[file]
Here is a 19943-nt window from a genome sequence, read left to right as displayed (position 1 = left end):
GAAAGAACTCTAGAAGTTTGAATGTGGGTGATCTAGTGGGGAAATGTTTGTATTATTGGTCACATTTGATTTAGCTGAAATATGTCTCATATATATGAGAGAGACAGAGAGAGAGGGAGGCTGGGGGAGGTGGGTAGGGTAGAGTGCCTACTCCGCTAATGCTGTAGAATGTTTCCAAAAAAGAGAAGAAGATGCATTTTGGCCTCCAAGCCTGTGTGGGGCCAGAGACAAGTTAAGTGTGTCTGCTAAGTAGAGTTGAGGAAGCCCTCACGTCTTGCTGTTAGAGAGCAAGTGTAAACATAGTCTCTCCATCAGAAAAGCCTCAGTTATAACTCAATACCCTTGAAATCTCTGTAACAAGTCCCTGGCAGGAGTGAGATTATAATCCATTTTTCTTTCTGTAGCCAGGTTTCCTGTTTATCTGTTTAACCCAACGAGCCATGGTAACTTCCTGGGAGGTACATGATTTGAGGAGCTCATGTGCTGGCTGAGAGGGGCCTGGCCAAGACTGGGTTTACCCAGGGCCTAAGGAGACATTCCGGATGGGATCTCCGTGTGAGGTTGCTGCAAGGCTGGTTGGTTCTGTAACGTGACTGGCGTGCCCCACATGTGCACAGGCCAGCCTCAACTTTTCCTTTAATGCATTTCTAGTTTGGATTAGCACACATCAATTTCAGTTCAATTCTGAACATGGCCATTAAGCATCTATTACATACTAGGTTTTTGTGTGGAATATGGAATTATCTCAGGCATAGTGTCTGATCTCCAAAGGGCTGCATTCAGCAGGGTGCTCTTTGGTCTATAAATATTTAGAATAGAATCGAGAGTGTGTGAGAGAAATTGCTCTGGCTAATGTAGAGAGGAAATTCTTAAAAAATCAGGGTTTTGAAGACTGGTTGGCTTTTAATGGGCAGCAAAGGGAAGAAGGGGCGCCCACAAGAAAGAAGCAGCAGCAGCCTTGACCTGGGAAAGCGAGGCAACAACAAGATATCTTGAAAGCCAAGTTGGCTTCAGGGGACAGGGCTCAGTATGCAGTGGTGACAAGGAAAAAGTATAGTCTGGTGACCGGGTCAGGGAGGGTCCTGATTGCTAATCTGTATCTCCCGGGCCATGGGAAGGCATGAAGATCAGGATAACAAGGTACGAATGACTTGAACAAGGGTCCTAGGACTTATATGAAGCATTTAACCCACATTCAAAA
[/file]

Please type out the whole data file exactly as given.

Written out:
Here is a 19943-nt window from a genome sequence, read left to right as displayed (position 1 = left end):
GAAAGAACTCTAGAAGTTTGAATGTGGGTGATCTAGTGGGGAAATGTTTGTATTATTGGTCACATTTGATTTAGCTGAAATATGTCTCATATATATGAGAGAGACAGAGAGAGAGGGAGGCTGGGGGAGGTGGGTAGGGTAGAGTGCCTACTCCGCTAATGCTGTAGAATGTTTCCAAAAAAGAGAAGAAGATGCATTTTGGCCTCCAAGCCTGTGTGGGGCCAGAGACAAGTTAAGTGTGTCTGCTAAGTAGAGTTGAGGAAGCCCTCACGTCTTGCTGTTAGAGAGCAAGTGTAAACATAGTCTCTCCATCAGAAAAGCCTCAGTTATAACTCAATACCCTTGAAATCTCTGTAACAAGTCCCTGGCAGGAGTGAGATTATAATCCATTTTTCTTTCTGTAGCCAGGTTTCCTGTTTATCTGTTTAACCCAACGAGCCATGGTAACTTCCTGGGAGGTACATGATTTGAGGAGCTCATGTGCTGGCTGAGAGGGGCCTGGCCAAGACTGGGTTTACCCAGGGCCTAAGGAGACATTCCGGATGGGATCTCCGTGTGAGGTTGCTGCAAGGCTGGTTGGTTCTGTAACGTGACTGGCGTGCCCCACATGTGCACAGGCCAGCCTCAACTTTTCCTTTAATGCATTTCTAGTTTGGATTAGCACACATCAATTTCAGTTCAATTCTGAACATGGCCATTAAGCATCTATTACATACTAGGTTTTTGTGTGGAATATGGAATTATCTCAGGCATAGTGTCTGATCTCCAAAGGGCTGCATTCAGCAGGGTGCTCTTTGGTCTATAAATATTTAGAATAGAATCGAGAGTGTGTGAGAGAAATTGCTCTGGCTAATGTAGAGAGGAAATTCTTAAAAAATCAGGGTTTTGAAGACTGGTTGGCTTTTAATGGGCAGCAAAGGGAAGAAGGGGCGCCCACAAGAAAGAAGCAGCAGCAGCCTTGACCTGGGAAAGCGAGGCAACAACAAGATATCTTGAAAGCCAAGTTGGCTTCAGGGGACAGGGCTCAGTATGCAGTGGTGACAAGGAAAAAGTATAGTCTGGTGACCGGGTCAGGGAGGGTCCTGATTGCTAATCTGTATCTCCCGGGCCATGGGAAGGCATGAAGATCAGGATAACAAGGTACGAATGACTTGAACAAGGGTCCTAGGACTTATATGAAGCATTTAACCCACATTCAAAA